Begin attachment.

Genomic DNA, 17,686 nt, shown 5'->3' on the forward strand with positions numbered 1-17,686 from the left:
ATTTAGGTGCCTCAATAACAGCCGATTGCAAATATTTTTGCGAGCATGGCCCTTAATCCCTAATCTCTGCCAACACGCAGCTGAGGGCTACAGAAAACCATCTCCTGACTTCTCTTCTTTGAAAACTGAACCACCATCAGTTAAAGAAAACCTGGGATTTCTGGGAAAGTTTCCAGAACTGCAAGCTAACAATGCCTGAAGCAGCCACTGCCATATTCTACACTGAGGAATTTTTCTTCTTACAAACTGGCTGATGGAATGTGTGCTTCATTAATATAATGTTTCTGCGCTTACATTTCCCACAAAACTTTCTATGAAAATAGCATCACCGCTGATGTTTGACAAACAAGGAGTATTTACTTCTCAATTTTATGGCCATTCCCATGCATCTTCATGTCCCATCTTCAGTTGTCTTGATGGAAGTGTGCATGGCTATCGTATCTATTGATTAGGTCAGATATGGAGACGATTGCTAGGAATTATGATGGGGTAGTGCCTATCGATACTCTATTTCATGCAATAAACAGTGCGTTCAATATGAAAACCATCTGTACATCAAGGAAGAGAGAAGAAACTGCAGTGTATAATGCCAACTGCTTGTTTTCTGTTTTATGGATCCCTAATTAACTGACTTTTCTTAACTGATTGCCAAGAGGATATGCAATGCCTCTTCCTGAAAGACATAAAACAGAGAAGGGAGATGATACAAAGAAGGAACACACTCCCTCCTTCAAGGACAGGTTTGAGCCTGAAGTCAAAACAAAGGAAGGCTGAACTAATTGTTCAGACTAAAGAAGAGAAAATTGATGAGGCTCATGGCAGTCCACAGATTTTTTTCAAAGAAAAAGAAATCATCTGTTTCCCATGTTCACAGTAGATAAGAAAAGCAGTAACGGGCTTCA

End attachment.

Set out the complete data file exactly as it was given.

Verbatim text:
Genomic DNA, 17,686 nt, shown 5'->3' on the forward strand with positions numbered 1-17,686 from the left:
ATTTAGGTGCCTCAATAACAGCCGATTGCAAATATTTTTGCGAGCATGGCCCTTAATCCCTAATCTCTGCCAACACGCAGCTGAGGGCTACAGAAAACCATCTCCTGACTTCTCTTCTTTGAAAACTGAACCACCATCAGTTAAAGAAAACCTGGGATTTCTGGGAAAGTTTCCAGAACTGCAAGCTAACAATGCCTGAAGCAGCCACTGCCATATTCTACACTGAGGAATTTTTCTTCTTACAAACTGGCTGATGGAATGTGTGCTTCATTAATATAATGTTTCTGCGCTTACATTTCCCACAAAACTTTCTATGAAAATAGCATCACCGCTGATGTTTGACAAACAAGGAGTATTTACTTCTCAATTTTATGGCCATTCCCATGCATCTTCATGTCCCATCTTCAGTTGTCTTGATGGAAGTGTGCATGGCTATCGTATCTATTGATTAGGTCAGATATGGAGACGATTGCTAGGAATTATGATGGGGTAGTGCCTATCGATACTCTATTTCATGCAATAAACAGTGCGTTCAATATGAAAACCATCTGTACATCAAGGAAGAGAGAAGAAACTGCAGTGTATAATGCCAACTGCTTGTTTTCTGTTTTATGGATCCCTAATTAACTGACTTTTCTTAACTGATTGCCAAGAGGATATGCAATGCCTCTTCCTGAAAGACATAAAACAGAGAAGGGAGATGATACAAAGAAGGAACACACTCCCTCCTTCAAGGACAGGTTTGAGCCTGAAGTCAAAACAAAGGAAGGCTGAACTAATTGTTCAGACTAAAGAAGAGAAAATTGATGAGGCTCATGGCAGTCCACAGATTTTTTTCAAAGAAAAAGAAATCATCTGTTTCCCATGTTCACAGTAGATAAGAAAAGCAGTAACGGGCTTCA